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More are Positive About HPV Vaccine on Twitter Than Not, Drexel Study Finds

December 12 2016

An arm being given an immunization through a needle.

Like it or not, social media has become a driving force in the way many people get information on health topics.

And Philip Massey, PhD, MPH, assistant professor in Drexel University’s Dornsife School of Public Health, knows that health professionals need to stay current on what’s being talked about.

“It is not a question of, ‘ Are people using social media for health information?’ but rather, ‘How much are people using it and how can we help them find information that is valid and pertinent to their lives?’” Massey said.

With that in mind, Massey decided to lead a study — published in the Journal of Medical Internet Research and supported by a grant from the American Cancer Society — into how people are communicating on Twitter about the human papillomavirus (HPV) vaccine. And what he found was actually a little surprising: there was much more positive chatter about the vaccine than negative.

“In our sample, I expected to see a large number of negative tweets based on traditional news coverage of the topic and because HPV can be portrayed as controversial because it brings together the fields of sexually transmitted infections, immunizations and cancer prevention,” Massey said. “But that wasn’t the case on Twitter, we found.”

The vaccine protects against HPV, the most common sexually transmitted infection in the United States, and has been shown to be particularly effective against the strains that lead to potentially lethal cancers, such as cervical cancer. However, a vocal portion of the population has been lashing out — especially online — against the immunization due to perceived side effects.

Massey’s study sought to quantify how much content that negative population might be posting online. And through analyzing nearly 200,000 English-language tweets between the summers of 2014 and 2015, Massey and his team found that the most popular sentiment attached to tweets about the HPV vaccine were positive. Almost 39 percent of tweets gathered were classified as positive, while negative sentiments were detected in just a little more than 25 percent of the tweets analyzed.

“It is always encouraging to see that more positive messages about health are being discussed and disseminated on Twitter,” Massey said. “This is a refreshing balance to negative stories about vaccines and immunizations that sometimes surface in popular news media due to sensationalism or negative consequences.”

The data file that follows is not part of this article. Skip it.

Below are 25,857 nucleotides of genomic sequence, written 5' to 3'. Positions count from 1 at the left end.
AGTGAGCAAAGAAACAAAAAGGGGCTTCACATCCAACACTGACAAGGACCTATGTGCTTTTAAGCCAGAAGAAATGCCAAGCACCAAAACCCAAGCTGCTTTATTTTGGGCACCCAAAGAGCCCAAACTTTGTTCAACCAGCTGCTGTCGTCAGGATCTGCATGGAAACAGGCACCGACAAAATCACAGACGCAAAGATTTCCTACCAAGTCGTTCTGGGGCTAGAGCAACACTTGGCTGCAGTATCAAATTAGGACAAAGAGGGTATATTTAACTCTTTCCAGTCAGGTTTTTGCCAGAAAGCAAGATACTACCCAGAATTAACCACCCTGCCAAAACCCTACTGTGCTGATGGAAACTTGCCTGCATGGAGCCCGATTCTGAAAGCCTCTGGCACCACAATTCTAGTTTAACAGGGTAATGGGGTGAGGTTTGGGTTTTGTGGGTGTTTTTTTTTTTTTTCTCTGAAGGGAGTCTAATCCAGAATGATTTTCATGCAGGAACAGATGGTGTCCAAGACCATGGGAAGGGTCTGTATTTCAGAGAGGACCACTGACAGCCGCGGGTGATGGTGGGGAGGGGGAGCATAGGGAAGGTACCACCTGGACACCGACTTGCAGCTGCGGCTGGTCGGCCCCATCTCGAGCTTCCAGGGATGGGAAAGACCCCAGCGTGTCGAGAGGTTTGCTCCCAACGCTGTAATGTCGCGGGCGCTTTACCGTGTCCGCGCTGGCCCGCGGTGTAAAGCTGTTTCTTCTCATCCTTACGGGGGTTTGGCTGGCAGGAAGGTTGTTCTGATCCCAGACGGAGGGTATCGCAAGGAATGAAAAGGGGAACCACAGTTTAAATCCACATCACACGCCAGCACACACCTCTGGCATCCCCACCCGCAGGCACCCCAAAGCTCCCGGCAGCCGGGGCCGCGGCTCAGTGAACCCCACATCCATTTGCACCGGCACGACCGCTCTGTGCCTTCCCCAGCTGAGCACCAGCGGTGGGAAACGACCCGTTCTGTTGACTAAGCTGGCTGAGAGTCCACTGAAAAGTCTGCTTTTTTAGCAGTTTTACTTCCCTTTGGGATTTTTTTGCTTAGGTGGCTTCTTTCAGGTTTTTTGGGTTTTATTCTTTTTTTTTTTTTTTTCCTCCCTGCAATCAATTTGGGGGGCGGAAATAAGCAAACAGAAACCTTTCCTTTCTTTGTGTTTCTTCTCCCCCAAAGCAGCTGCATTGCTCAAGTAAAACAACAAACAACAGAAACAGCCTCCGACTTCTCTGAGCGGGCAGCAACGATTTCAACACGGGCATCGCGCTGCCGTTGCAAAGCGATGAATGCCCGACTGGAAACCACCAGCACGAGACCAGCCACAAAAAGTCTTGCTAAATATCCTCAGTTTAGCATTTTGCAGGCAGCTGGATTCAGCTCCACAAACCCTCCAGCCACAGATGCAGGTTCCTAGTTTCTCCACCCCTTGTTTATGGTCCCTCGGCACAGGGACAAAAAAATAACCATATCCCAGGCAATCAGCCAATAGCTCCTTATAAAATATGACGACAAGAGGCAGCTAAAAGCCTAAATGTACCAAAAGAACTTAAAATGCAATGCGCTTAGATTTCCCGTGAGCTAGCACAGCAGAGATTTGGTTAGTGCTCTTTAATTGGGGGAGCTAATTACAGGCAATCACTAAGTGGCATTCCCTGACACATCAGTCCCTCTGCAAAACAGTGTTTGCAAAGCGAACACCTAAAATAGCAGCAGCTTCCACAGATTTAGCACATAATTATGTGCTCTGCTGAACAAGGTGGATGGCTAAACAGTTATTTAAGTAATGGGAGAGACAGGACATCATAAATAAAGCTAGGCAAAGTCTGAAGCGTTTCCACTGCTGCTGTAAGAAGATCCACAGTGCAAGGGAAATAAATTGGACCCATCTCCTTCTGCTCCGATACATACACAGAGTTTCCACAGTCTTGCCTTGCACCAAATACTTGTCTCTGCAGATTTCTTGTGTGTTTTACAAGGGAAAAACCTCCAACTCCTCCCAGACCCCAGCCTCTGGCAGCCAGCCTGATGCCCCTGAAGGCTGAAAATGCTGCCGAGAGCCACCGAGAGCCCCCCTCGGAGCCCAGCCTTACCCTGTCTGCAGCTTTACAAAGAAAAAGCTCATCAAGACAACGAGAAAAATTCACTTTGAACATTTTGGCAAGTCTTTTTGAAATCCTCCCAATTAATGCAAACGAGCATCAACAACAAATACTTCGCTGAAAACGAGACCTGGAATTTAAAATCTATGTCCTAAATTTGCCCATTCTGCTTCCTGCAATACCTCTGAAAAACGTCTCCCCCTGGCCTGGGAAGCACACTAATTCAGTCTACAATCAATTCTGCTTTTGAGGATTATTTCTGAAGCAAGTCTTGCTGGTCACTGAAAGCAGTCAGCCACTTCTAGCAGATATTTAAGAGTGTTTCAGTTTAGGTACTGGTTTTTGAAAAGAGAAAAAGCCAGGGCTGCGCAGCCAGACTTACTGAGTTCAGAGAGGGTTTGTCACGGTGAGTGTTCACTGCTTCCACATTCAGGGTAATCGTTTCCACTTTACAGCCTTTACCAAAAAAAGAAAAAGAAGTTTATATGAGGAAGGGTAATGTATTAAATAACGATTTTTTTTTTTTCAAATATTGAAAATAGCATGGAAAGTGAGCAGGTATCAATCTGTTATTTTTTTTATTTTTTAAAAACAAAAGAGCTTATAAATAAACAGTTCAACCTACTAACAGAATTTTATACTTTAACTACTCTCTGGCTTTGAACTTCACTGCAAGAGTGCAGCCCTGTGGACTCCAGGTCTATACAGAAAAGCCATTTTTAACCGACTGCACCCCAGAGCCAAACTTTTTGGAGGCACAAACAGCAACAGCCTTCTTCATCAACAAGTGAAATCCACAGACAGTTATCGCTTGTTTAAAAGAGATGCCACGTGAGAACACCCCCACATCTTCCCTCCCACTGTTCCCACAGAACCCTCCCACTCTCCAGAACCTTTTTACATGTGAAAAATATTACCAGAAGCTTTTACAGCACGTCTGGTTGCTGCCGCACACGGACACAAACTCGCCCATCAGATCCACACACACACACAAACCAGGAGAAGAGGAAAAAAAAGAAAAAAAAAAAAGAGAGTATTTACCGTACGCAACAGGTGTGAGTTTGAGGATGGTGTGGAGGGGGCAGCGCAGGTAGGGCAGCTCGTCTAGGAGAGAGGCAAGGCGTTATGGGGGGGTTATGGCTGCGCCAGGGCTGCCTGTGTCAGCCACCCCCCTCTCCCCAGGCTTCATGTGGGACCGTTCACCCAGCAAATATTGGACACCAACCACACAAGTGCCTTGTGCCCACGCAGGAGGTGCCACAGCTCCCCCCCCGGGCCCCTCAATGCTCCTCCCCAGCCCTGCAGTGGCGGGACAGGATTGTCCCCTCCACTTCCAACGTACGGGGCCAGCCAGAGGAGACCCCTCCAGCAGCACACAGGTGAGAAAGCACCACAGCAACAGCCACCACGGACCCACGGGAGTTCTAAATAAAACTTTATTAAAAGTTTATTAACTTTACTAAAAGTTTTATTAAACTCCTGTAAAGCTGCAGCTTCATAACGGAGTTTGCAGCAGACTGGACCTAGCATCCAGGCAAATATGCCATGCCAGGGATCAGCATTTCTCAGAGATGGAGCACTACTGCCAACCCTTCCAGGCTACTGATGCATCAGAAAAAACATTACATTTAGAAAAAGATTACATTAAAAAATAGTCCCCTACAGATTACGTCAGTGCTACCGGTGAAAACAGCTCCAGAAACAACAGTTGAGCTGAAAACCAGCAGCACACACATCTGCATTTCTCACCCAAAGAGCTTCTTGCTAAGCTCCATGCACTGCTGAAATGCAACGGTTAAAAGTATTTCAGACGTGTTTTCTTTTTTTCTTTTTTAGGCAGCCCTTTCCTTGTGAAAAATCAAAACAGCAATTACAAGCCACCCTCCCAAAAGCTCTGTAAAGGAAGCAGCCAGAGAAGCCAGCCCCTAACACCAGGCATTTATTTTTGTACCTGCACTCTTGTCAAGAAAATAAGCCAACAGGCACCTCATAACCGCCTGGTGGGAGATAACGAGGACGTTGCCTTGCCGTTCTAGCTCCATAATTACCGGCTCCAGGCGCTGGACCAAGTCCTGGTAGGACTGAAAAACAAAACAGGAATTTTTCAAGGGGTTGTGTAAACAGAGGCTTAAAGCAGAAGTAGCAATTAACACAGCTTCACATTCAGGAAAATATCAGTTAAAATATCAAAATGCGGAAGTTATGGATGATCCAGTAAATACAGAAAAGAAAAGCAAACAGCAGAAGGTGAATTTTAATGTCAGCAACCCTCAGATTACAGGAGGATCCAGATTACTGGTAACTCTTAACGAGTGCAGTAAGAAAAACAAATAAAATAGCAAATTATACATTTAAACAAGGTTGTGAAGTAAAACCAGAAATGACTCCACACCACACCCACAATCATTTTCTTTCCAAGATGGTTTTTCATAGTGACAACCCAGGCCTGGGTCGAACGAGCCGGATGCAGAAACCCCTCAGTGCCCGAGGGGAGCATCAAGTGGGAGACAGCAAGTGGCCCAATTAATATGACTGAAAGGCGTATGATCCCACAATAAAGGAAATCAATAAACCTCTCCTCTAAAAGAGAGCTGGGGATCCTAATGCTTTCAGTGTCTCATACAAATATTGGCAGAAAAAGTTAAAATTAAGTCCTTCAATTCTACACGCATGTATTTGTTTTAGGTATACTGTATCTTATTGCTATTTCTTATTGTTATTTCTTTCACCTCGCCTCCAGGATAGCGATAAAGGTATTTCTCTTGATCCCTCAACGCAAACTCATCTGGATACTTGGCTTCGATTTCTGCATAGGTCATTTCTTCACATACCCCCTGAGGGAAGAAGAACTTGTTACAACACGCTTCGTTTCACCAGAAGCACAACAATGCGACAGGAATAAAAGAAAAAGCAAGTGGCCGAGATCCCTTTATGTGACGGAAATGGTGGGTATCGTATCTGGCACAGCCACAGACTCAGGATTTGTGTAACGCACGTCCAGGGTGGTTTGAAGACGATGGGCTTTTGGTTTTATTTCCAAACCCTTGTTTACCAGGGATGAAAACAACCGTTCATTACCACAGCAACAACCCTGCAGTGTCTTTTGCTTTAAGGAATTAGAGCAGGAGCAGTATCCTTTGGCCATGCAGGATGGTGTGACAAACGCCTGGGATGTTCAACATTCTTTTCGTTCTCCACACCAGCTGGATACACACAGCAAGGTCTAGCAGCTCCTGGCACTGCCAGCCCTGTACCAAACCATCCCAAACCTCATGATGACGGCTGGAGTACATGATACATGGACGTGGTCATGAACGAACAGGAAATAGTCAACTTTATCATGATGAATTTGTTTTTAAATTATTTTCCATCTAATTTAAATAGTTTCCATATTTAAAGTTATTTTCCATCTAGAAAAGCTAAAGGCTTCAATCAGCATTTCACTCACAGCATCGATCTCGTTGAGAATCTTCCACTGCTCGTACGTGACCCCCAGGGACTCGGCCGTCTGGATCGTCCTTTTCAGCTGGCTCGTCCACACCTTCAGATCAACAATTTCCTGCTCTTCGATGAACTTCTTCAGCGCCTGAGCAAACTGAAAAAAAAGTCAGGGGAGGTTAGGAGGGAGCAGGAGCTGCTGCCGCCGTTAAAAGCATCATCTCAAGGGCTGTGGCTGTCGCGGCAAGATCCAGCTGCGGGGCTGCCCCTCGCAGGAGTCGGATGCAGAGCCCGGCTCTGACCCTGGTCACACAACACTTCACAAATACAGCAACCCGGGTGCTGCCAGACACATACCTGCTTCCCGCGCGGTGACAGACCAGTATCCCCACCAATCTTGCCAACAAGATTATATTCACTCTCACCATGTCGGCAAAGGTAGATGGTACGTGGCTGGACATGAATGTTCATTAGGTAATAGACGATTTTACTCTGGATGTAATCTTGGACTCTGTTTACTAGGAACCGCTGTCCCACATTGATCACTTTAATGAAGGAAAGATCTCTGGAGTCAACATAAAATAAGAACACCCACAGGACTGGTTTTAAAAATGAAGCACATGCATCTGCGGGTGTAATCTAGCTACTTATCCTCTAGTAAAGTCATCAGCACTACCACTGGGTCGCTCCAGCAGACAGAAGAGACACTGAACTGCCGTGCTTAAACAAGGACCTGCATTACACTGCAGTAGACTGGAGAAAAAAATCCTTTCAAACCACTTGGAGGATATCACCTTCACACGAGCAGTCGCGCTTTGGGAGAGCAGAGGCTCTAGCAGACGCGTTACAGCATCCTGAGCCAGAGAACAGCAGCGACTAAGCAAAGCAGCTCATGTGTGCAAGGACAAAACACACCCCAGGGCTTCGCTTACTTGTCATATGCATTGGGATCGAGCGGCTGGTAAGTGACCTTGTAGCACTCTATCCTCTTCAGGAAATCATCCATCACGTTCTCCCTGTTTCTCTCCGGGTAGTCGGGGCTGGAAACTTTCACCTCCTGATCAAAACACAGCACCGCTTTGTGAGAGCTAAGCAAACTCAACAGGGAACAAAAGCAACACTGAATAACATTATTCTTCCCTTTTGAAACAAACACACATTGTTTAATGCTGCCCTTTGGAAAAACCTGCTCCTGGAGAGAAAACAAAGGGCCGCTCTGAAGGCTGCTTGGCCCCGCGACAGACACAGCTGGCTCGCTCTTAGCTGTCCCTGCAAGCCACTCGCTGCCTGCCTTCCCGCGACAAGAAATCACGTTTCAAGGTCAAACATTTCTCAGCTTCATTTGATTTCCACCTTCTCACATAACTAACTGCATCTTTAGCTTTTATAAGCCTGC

Prevention and protection were popular topics in tweets classified as positive or neutral (they came up in 27 percent of positive tweets and nearly 26 percent of neutral tweets) while the topic of side effects came up in roughly half of negative tweets. For context, side effects were mentioned in 17 percent of positive tweets and 15 percent of neutral tweets. 

There was a difference when it came to tweets that just mentioned the HPV vaccine generally, and those that had specific brand-names in them. The most common words in the general tweets were related to prevention while more negative terms — including “exposed” and “cdcwhistleblower” — were associated with brands.

“It may be easier to villainize a specific name-brand vaccine because of advertising, pharmaceutical involvement, potential conflicts of interest and conspiracy theories,” Massey related. “Using the generic term ‘HPV vaccine’ may present as more objective or neutral in terms of not promoting one company’s product over another, or not allowing space for conspiracy theories.”

HPV was a good topic to explore the intersection of social media and health information, Massey believes, because of its importance to adolescent health.

“Kids, adolescents and young people, in general, are priority populations for HPV vaccination,” Massey explained. “These same populations are some of the highest utilizers of social media. Parents play a key role in deciding whether their kids will get the vaccine, and as more millennials reach parenthood, social media may play an even bigger role in cancer prevention, especially concerning HPV vaccination.”

For that reason, health and media literacy are skills that need boosting, Massey believes. And health professionals will be a vital part of that. 

“We need to think more about how we can help strengthen people’s ability to obtain, evaluate and apply well-founded information from trustworthy sources to inform health decisions,” Massey said. 

Those interested in reading the full study, “Applying Multiple Data Collection Tools to Quantify Human Papillomavirus Vaccine Communication on Twitter,” can access it here.